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From Elliott Sims <elli...@backblaze.com>
Subject Re: Mongo DB vs Cassandra
Date Sat, 02 Jun 2018 00:38:39 GMT
I'd say for a large write-heavy workload like, Cassandra is a pretty clear
winner over MongoDB.  I agree with the commenters about understanding your
query patterns a bit better before choosing, though.  Cassandra's queries
are a bit limited, and if you're loading all new data every day and
discarding the old you might run into some significant tombstone issues.

It's worth looking into various other storage systems depending on your
exact needs, like S3, B2 (OK, I'm biased there), or possibly Spark or
Hadoop.  Cassandra's phenomenal at scaling to large write workloads, but
the data and query model isn't well-suited to all applications. It can also
be a bit... administration-intensive, though the same can be said about
MongoDB and Hadoop.

On Thu, May 31, 2018 at 11:17 AM, Joseph Arriola <jcarriolaa@gmail.com>
wrote:

> Based on the metrics you say, I think the big data architecture can be:
> cassandra with spark. you mention high availability. the apis could use
> node.js. This combination is powerful, the challenge is in the data model.
>
> On the other hand, if you are willing to sacrifice high availability and
> slow response time, mongodb can be easier to implement.
>
>
>
> El El jue, 31 de may. de 2018 a las 10:01 a. m., Sudhakar Ganesan <
> sudhakar.ganesan@flex.com.invalid> escribió:
>
>> At high level, in the production line, machine will provide the data in
>> the form of CSV in every 1 sec to 1 minutes to 1 day ( depending on machine
>> type used in the line operations). I need to parse those files and load it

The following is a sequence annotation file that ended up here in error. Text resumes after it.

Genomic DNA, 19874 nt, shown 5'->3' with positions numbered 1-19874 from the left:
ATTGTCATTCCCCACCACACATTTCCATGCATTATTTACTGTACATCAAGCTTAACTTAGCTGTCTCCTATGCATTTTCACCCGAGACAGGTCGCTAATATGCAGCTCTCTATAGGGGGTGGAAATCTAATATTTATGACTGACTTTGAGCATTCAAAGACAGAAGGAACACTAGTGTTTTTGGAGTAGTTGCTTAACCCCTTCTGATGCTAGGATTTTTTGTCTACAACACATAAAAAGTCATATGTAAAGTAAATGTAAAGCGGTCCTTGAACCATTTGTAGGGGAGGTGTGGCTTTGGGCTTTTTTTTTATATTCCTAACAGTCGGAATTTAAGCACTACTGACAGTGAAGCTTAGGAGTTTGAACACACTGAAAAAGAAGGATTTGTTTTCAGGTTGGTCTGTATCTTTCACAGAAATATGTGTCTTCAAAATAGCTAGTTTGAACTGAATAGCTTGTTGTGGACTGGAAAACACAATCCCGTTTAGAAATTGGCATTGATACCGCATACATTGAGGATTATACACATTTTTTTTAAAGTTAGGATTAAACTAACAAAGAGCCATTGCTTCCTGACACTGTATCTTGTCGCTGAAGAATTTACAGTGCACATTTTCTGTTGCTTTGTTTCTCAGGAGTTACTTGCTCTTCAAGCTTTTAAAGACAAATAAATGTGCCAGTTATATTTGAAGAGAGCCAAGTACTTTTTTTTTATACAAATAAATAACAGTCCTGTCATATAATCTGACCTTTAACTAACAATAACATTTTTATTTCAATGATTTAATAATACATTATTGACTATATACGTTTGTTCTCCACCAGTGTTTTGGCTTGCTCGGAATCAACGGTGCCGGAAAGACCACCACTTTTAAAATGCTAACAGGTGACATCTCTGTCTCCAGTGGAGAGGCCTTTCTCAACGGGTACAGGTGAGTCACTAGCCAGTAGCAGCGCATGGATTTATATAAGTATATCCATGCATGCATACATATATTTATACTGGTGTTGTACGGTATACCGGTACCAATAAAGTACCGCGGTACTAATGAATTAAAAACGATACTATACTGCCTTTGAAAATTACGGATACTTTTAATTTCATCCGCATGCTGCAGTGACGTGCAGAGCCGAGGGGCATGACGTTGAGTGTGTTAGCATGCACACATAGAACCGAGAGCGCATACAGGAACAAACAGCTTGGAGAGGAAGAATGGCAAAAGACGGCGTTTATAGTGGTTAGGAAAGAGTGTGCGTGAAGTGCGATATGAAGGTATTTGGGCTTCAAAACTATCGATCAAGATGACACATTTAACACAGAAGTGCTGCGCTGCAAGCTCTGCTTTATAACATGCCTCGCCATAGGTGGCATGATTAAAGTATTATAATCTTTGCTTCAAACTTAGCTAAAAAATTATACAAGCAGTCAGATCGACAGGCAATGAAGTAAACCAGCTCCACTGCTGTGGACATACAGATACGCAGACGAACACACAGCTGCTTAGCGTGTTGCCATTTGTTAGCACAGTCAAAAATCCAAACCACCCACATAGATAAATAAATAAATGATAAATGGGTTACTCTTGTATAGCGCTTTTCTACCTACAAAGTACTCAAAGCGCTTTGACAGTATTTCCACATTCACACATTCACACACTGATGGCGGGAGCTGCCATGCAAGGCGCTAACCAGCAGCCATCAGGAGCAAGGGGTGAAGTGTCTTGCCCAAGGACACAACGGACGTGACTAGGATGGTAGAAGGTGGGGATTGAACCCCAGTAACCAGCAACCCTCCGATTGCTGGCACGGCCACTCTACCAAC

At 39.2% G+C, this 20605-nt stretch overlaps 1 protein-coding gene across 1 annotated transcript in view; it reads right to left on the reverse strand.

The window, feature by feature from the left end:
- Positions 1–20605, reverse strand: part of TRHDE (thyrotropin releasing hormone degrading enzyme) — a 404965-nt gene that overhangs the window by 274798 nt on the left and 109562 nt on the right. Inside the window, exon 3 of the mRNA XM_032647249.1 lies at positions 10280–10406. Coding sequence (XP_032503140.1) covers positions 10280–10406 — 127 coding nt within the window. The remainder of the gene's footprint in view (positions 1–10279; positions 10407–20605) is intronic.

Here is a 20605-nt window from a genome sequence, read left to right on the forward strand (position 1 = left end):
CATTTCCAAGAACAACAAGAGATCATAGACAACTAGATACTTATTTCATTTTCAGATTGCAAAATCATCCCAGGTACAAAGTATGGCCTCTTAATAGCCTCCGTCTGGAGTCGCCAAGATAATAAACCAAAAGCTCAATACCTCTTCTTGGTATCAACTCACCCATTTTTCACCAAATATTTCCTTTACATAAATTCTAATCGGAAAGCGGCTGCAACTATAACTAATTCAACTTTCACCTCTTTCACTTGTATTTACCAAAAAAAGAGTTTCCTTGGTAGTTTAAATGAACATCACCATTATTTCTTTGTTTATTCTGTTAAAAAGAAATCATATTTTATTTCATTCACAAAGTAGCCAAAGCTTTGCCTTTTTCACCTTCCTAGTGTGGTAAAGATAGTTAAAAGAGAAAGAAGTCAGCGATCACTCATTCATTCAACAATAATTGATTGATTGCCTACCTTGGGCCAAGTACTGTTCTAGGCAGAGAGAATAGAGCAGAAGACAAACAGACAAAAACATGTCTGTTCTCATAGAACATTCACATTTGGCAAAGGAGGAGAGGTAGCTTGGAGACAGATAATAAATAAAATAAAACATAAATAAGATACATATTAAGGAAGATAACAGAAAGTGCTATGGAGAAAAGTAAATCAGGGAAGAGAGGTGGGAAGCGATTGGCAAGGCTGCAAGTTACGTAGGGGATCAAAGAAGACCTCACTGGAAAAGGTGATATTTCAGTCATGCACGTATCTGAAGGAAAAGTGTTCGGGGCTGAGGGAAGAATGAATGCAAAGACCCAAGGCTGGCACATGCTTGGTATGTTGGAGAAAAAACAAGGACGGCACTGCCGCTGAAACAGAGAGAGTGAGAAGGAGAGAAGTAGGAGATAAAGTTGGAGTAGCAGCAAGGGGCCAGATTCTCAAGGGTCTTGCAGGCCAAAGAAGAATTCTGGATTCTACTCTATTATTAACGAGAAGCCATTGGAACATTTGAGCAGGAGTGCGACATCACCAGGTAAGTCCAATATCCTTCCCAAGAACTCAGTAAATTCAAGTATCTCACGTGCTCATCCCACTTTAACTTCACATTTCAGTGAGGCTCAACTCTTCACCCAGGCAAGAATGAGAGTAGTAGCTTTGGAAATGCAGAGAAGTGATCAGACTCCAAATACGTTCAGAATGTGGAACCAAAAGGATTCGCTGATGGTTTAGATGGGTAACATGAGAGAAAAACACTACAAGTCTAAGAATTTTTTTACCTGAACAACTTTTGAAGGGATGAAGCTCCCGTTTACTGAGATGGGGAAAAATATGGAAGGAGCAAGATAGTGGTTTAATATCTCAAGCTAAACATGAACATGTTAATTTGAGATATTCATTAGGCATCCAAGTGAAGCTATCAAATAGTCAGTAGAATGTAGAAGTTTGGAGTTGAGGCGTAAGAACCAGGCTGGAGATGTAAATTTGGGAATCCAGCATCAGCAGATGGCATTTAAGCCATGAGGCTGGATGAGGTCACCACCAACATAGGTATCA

>> to DB and build and API layer expose it to downstream systems.
>>
>>
>>
>> *Number of files to be processed   13,889,660,134  per day*
>>
>> *Each file could range from 20 KB to 600MB which will translate into few
>> hundred rows to millions of rows.*
>>
>> *High availability with high write. Read is less compare to write.*
>>
>> *While extracting the rows, few validation to be performed.*
>>
>> *Build an API layer on top of the data to be persisted in the DB.*
>>
>>
>>
>> Now, tell me what would be the best choice…
>>
>>
>>
>> *From:* Russell Bateman [mailto:russ@windofkeltia.com]
>> *Sent:* Thursday, May 31, 2018 7:36 PM
>> *To:* user@cassandra.apache.org
>> *Subject:* Re: Mongo DB vs Cassandra
>>
>>
>>
>> Sudhakar,
>>
>> MongoDB will accommodate loading CSV without regard to schema while still
>> creating identifiable "columns" in the database, but you'll have to predict
>> or back-impose some schema later if you're going to create indices for fast
>> searching of the data. You can perform searching of data without indexing
>> in MongoDB, but it's slower.
>>
>> Cassandra will require you to understand the schema, i.e.: what the
>> columns are up front unless you're just going to store the data without
>> schema and, therefore, without ability to search effectively.
>>
>> As suggested already, you should share more detail if you want good
>> advice. Both DBs are excellent. Both do different things in different ways.
>>
>> Hope this helps,
>> Russ
>>
>> On 05/31/2018 05:49 AM, Sudhakar Ganesan wrote:
>>
>> Team,
>>
>>
>>
>> I need to make a decision on Mongo DB vs Cassandra for loading the csv
>> file data and store csv file as well. If any of you did such study in last
>> couple of months, please share your analysis or observations.
>>
>>
>>
>> Regards,
>>
>> Sudhakar
>>
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>

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